Skip to comments.Ancient North Africans got milk: Herders began dairying around 7,000 years ago
Posted on 06/22/2012 3:53:25 PM PDT by SunkenCiv
Animal herders living in what was a grassy part of North Africa's Sahara Desert around 7,000 years ago had a taste for cattle milk, or perhaps milk products such as butter. Researchers have identified a chemical signature of dairy fats on the inside surfaces of pottery from that time.
Dairy products played a big part in the diets of these ancient Africans, even though they did not live in farming villages as the earliest European milk users did, reports a team led by biogeochemists Julie Dunne and Richard Evershed, both of the University of Bristol in England.
Dairying may have spread from the Middle East and nearby areas -- where farming emerged around 10,000 years ago -- to Africa and Europe within a couple thousand years, the scientists propose in the June 21 Nature.
Chemical evidence shows that cattle milked in the ancient Sahara ate plants from both cool, wet areas and hot, dry expanses. "Animals were being moved around the landscape between different ecosystems containing different plants, possibly as a result of seasonal variations in available pastures," Evershed says.
Researchers generally assume that North Africans domesticated cattle, sheep and goats before growing crops. Previously excavated bones of domesticated animals date to roughly 8,000 years ago in North Africa. Rock paintings in the region depict cattle herding and a few instances of milking, but no reliable dates exist for these artworks.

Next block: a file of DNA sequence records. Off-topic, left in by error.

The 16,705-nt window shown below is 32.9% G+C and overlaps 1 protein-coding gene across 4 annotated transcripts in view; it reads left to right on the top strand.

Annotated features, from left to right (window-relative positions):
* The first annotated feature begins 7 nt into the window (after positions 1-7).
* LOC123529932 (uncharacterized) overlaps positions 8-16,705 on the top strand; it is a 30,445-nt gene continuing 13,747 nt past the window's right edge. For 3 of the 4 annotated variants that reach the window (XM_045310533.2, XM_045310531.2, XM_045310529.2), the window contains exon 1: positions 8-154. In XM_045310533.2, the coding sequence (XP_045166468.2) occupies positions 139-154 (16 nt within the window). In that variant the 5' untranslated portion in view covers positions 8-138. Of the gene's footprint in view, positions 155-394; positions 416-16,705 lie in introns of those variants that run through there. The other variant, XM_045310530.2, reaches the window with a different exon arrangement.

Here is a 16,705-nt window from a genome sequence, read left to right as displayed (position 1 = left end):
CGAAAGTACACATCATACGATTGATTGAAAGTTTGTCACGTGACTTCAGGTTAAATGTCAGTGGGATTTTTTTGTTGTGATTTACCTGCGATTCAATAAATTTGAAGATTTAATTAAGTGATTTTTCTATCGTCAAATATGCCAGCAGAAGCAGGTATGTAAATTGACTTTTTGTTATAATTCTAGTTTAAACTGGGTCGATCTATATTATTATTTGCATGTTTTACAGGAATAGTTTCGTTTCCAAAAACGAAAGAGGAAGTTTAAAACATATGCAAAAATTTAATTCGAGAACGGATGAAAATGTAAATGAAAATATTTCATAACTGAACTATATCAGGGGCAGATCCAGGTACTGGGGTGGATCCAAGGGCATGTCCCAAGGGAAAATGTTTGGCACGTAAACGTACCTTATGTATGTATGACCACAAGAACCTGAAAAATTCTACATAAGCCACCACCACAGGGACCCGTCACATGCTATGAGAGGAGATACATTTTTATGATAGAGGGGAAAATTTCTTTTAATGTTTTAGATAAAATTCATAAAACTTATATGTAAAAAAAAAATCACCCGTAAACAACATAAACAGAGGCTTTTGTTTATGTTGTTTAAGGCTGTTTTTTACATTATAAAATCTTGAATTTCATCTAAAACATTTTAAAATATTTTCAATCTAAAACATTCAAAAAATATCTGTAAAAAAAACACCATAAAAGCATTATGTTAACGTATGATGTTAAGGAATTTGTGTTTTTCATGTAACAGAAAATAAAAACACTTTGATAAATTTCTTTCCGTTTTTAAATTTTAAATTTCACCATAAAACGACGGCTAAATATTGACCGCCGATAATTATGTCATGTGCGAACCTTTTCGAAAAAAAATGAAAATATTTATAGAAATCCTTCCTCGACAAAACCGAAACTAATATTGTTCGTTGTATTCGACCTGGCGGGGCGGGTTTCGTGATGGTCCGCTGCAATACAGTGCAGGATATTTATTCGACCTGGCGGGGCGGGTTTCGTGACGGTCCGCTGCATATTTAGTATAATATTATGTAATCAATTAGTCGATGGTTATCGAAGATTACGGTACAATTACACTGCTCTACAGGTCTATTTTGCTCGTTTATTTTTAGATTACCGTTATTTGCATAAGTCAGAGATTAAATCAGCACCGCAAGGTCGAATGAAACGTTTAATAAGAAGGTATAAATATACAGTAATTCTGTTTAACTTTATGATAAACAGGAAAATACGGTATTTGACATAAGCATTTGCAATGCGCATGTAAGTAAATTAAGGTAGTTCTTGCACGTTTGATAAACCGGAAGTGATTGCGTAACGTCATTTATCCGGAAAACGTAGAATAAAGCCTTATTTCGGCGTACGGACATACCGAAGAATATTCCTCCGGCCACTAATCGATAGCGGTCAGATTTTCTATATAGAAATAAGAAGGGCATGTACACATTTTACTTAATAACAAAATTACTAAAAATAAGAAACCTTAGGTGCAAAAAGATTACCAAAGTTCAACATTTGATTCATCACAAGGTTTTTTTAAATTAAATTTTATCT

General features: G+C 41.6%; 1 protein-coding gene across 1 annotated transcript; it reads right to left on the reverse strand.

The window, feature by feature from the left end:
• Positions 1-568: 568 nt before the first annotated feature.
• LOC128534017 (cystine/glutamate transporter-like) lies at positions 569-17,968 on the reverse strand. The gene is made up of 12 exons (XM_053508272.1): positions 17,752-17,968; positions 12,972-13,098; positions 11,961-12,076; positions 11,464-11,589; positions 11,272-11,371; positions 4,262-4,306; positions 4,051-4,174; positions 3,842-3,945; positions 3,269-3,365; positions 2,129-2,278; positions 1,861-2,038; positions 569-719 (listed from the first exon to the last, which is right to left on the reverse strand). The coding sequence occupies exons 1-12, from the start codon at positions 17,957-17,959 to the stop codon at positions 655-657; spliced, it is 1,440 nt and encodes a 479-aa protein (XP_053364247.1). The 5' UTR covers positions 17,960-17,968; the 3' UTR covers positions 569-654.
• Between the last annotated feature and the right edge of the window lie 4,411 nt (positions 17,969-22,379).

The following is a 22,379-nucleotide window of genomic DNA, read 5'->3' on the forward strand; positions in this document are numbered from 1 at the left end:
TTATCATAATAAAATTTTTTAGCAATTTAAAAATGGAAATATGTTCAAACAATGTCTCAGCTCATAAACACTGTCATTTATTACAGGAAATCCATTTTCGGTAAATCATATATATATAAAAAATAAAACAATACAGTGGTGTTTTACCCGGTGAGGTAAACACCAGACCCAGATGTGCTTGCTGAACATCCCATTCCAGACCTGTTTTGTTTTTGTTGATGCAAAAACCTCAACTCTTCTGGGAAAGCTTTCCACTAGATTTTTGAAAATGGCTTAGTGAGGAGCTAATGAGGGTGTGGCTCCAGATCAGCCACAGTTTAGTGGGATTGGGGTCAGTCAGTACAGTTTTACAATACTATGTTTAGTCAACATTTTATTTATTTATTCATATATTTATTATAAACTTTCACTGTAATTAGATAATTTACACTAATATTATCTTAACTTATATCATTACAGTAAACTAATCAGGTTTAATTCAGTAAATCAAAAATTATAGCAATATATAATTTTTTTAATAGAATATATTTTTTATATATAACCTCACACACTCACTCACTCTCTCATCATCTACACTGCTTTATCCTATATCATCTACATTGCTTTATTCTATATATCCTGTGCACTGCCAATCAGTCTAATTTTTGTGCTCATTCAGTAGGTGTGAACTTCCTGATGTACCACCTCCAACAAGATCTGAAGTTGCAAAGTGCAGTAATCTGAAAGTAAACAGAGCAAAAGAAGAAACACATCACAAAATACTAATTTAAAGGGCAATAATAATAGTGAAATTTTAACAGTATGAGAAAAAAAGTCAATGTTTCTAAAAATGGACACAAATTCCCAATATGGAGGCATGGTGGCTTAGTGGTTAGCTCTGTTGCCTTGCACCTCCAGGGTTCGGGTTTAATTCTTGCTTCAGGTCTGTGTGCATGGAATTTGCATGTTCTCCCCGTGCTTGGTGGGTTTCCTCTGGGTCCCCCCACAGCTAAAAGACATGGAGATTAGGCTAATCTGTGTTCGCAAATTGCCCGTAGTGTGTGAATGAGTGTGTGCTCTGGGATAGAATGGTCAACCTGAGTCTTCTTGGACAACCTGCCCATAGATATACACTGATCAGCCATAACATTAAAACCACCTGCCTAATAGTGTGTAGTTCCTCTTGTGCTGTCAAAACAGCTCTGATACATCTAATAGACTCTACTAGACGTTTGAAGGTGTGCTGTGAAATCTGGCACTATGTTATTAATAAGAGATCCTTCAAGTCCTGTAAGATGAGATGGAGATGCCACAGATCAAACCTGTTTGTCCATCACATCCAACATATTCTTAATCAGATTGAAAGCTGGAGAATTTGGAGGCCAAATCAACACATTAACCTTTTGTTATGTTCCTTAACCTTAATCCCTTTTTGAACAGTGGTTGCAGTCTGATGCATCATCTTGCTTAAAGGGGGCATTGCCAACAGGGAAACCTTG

An early date for dairying in North Africa "implies that one of the reasons local African peoples adopted cattle was for their milk products," says anthropologist Diane Gifford-Gonzalez of the University of California, Santa Cruz.
(Excerpt) Read more at sciencenews.org ...
A rock art depiction of domesticated cattle thought to date to between 8,000 and 5,000 years ago comes from a part of the Sahara Desert where chemical evidence now shows that people milked cattle 7,000 years ago. Roberto Ceccacci, Â© The Archaeological Mission in the Sahara/Sapienza Univ. of Rome
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Doesn’t he mean they gotted milk?
The real question is, did they have tose, or did they lack tose?
Butter was a major discovery. Enough of it makes anything edible, even Brussels sprouts.
“implies that one of the reasons local African peoples adopted cattle was for their milk products,”
But, but years ago I heard a black woman say that dairys were racist because many blacks cannot digest milk!
“Ancient North Africans got milk: Herders began dairying around 7,000 years ago.....”
Well........yeah! Since Creation took place approximately 6K to 10K years ago, that figure would be inside the ballpark....right near second base, as I see it.
I seriously doubt that.
Yet another instance of bad science (or bad reporting)...it could be that the herders weren't African (i.e., not Negroid)...remember the post I made the other day that contained the tidbit about the genetic haplotype that emerged in Europe and then migrated back to Africa?
To prehistoric dairymen/maids: Thank you, from the bottom of my ice-cream lovin’ heart.
They may not have needed the lactose enzyme to digest milk. Given the high temperatures of north Africs, it is entirely possible that milk stored in pots or leather or bladder pouches would have converted rather rapidly into a yogurt type food. This occurs above around 90 degrees F. I know, I have made yogurt. Lower temperatures will give you sour milk and then conversion possible to cheese.
I had a co-worker from Jamaica who was complaining of itchy irritated eyes. I thought it might be Vitamin A or riboflavin deficiency. When she told me she was lactose intolerant and did not use milk, I decided it was riboflavin. I told her to eat 2 servings of yogurt a day, and within a month her eyes were fine. Souring of milk uses up the lactose.
Another thing some of those people did/do is prick a neck vein of their cattle, extract blood and mix it with milk for a rich, high protein food. They were careful not to take too much blood.
I’d herd that too. ;’)